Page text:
Team UAE’s Polanc stays in pink, Zakarin aces stage 13 - GulfToday

Team UAE’s Polanc stays in pink, Zakarin aces stage 13

Cycling

Team UAE Emirates rider Jan Polanc celebrates on the podium after stage 13 of the Giro d’Italia on Friday. AFP

Ilnur Zakarin of Katusha soloed to a snow-capped summit finish victory on a chaotic 13th stage of the Giro d’Italia on Friday that shook up the overall picture.

The Russian thereby climbs to third in the overall standings, which is where the now 29-year-old finished on the 2017 Giro.

Slovenia’s Jan Polanc of Team UAE kept hold of the overall lead as favourites -- another Slovene Primoz Roglic and Italian Vincenzo Nibali -- crossed the line together 2min 57sec adrift, with Briton Simon Yates and Colombian Miguel Angel Lopez another two minutes back.

On this first summit reckoning in a mountain-packed second section of the Giro, the peloton climbed to 2237m altitude, with Zakarin dropping Spain’s Mikel Nieve in the final section and beating him by 35sec at the panoramic finishing post in the Gran Paradiso national park.

Movistar pair Mikel Landa and Richard Carapaz came third and fourth on a great day for the Spanish team as Dutchman Bauke Mollema climbed to fourth in the overall with his fifth place on the day.

The two favourites, Roglic of Jumbo-Visma and two-time Giro winner Nibali of Bahrain, kept close tabs on each other all day with both men taking frequent turns to test each other.

Colombian hope Miguel Angel Lopez of Astana, who was third on last year’s Giro, had been leading that pair until he suffered yet another mechanical cost him precious initiative.

But the day’s biggest loser, over five minutes behind Zakarin, was Simon Yates, a Briton who rides for Mitchelton-Scott, whose pre-race bravado will haunt him after declaring himself the man to beat.

British Team Ineos, formerly Sky, had a mixed day, losing 24-year-old climber Tao Geoghegan Hart to an early crash, but seeing their 21-year-old Russian climber Pavel Sivakov finish ninth to climb into the overall top 10 and shoot to the top of the young rider white jersey standings.

Saturday’s stage looks even tougher with five climbs and 4,000m elevation on the menu. The penultimate climb, the Colle San Marco is 10.5km with an average gradient of 9.8 percent.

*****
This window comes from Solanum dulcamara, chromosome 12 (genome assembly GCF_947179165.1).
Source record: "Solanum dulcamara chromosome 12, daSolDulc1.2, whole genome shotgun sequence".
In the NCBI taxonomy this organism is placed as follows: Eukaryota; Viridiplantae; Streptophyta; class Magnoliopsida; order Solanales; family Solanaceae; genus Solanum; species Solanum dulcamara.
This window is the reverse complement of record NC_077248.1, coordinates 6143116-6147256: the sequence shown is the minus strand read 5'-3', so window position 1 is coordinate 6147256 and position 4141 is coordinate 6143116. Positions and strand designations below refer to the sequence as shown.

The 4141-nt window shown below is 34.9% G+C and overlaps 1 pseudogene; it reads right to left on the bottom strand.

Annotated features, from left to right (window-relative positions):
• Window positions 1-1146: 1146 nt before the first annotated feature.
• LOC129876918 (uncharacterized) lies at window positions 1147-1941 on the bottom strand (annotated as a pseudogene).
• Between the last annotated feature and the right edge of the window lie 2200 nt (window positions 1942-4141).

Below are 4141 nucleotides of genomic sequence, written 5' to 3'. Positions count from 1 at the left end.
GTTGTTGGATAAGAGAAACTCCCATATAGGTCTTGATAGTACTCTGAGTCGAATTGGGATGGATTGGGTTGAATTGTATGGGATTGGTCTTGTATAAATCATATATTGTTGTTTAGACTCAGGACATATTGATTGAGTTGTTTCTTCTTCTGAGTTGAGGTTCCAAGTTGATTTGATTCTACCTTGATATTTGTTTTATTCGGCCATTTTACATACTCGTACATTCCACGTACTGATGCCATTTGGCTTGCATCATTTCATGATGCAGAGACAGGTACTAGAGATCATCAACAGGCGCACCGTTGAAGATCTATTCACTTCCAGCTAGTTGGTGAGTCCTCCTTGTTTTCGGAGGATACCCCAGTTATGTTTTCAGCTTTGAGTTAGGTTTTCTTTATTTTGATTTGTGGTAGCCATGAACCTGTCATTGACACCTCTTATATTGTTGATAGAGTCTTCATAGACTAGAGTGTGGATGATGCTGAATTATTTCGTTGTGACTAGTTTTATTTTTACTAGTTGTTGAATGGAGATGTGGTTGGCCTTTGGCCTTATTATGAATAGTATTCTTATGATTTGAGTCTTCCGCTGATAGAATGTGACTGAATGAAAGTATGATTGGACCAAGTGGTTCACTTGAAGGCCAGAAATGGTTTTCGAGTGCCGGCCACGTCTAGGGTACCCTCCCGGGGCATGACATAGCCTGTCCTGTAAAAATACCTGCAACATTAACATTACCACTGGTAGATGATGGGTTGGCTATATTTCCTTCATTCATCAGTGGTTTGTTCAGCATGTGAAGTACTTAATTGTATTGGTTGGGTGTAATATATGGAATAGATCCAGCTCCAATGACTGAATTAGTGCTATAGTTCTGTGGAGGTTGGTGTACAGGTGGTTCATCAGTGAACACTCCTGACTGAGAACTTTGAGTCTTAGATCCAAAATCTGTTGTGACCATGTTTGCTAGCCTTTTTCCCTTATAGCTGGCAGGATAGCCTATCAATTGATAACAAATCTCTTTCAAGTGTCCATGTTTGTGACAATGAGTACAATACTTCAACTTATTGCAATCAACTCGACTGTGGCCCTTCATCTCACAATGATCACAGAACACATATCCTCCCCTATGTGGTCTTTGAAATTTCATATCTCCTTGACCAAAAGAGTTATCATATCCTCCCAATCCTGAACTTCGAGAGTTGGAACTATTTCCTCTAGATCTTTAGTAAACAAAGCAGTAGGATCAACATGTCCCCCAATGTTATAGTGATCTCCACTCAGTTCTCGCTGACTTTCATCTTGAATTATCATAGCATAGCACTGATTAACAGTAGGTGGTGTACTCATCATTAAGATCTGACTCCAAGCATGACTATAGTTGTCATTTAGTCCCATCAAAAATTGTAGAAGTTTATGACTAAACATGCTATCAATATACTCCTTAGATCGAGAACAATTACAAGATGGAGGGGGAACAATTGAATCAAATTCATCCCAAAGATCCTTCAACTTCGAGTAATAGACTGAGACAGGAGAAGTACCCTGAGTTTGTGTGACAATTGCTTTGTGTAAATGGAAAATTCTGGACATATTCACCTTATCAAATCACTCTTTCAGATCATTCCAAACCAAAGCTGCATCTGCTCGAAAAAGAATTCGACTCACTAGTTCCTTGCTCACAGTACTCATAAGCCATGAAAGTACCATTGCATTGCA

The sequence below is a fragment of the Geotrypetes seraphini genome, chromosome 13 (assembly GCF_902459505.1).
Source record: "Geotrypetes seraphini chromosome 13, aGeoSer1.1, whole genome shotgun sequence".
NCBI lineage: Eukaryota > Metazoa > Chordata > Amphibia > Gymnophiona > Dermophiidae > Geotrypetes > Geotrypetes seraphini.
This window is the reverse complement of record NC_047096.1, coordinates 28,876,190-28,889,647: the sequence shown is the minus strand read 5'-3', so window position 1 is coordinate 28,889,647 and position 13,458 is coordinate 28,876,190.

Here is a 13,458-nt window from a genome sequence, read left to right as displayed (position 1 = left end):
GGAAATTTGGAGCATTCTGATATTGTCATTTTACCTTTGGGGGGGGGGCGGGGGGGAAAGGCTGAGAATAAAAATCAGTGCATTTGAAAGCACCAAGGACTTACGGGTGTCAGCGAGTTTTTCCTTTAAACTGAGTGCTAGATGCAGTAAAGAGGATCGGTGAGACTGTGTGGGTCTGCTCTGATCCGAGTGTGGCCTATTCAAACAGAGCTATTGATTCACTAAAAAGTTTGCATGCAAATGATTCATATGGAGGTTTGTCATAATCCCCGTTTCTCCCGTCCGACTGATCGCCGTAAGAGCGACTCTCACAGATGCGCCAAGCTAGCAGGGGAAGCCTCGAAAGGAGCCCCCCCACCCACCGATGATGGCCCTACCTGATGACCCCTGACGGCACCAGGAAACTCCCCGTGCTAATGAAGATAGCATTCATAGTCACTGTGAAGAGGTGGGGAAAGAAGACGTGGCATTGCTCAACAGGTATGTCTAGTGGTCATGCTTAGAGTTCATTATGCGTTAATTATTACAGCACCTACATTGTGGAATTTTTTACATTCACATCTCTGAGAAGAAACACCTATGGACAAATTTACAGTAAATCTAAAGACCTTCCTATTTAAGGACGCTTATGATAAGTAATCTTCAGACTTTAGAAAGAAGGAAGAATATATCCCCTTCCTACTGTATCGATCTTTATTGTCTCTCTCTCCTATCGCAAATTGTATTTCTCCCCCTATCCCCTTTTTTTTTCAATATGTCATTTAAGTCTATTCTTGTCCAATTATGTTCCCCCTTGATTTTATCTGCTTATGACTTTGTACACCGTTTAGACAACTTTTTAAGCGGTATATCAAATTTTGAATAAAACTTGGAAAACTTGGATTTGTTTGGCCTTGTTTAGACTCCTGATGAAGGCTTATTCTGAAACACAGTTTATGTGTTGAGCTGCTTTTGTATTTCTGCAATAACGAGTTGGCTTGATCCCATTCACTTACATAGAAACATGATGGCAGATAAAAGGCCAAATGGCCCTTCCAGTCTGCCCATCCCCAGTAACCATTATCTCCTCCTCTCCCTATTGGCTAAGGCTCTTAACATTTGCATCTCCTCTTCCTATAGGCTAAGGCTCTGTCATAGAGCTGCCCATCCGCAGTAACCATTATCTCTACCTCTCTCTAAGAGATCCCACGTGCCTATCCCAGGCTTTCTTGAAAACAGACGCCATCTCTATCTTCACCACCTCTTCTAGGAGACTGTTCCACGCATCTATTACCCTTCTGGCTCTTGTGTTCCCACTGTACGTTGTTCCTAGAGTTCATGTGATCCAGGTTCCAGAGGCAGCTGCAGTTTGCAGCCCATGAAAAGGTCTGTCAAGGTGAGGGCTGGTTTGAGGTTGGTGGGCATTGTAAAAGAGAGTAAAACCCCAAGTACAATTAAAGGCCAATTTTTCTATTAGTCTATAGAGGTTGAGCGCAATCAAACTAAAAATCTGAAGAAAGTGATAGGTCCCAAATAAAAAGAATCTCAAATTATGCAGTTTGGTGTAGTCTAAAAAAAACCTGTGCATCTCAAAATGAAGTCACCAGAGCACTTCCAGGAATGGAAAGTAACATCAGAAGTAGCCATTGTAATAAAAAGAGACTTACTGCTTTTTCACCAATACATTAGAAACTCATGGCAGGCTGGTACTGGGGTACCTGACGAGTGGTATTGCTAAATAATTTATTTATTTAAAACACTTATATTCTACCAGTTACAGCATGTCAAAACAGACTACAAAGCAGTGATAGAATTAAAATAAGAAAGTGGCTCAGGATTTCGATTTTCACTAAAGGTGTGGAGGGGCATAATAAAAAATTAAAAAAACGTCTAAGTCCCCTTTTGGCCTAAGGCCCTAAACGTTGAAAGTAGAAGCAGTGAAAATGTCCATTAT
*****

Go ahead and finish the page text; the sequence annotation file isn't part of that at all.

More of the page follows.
The popular 24-year-old Londoner and rising British rider Hart, starting the day 33rd some 11min 49sec off the leading pace, was part of a breakaway on the downhill section of a mountain when he fell.

“Sadly we can confirm that @taogeoghegan has been forced to abandon the #Giro after a crash. He is OK and our team doctor is with him. A full update will follow,” Ineos said on Twitter after their rider left in the team car rather than an ambulance.

Hart won two stages on the Tour of the Alps in April and was sent to the Giro by Ineos after team leader Egan Bernal broke a shoulder in training.

Meanwhile, disgraced former American cyclist Lance Armstrong says he wouldn’t change a thing about the reign of doping that led to him being stripped of his record seven Tour de France titles.

All of Armstrong’s titles between 1999 and 2005 were vacated by the International Cycling Union six years ago.

“I wouldn’t change a thing. I wouldn’t change the way I acted,” Armstrong said in excerpts of an interview with American broadcaster NBC Sports that will air on May 29. “I mean I would, but this is a longer answer.

“Primarily, I wouldn’t change the lessons that I’ve learned. I don’t learn all the lessons if I don’t act that way. I don’t get investigated and sanctioned if I don’t act the way I acted.

“If I just doped and didn’t say a thing, none of that would have happened. None of it. I was begging for, I was asking for them to come after me. It was an easy target.” Armstrong has largely been shunned by the international cycling world since being exposed as a doping cheat. He was issued with a lifetime ban by the United States Anti-Doping Agency in 2012.

Having denied the doping allegations for years, Armstrong eventually made a public confession in a television interview with US chat show host Oprah Winfrey in 2013.

“We did what we had to do to win. It wasn’t legal, but I wouldn’t change a thing: whether it’s losing a bunch of money, going from hero to zero,” Armstrong said.

Agence France-Presse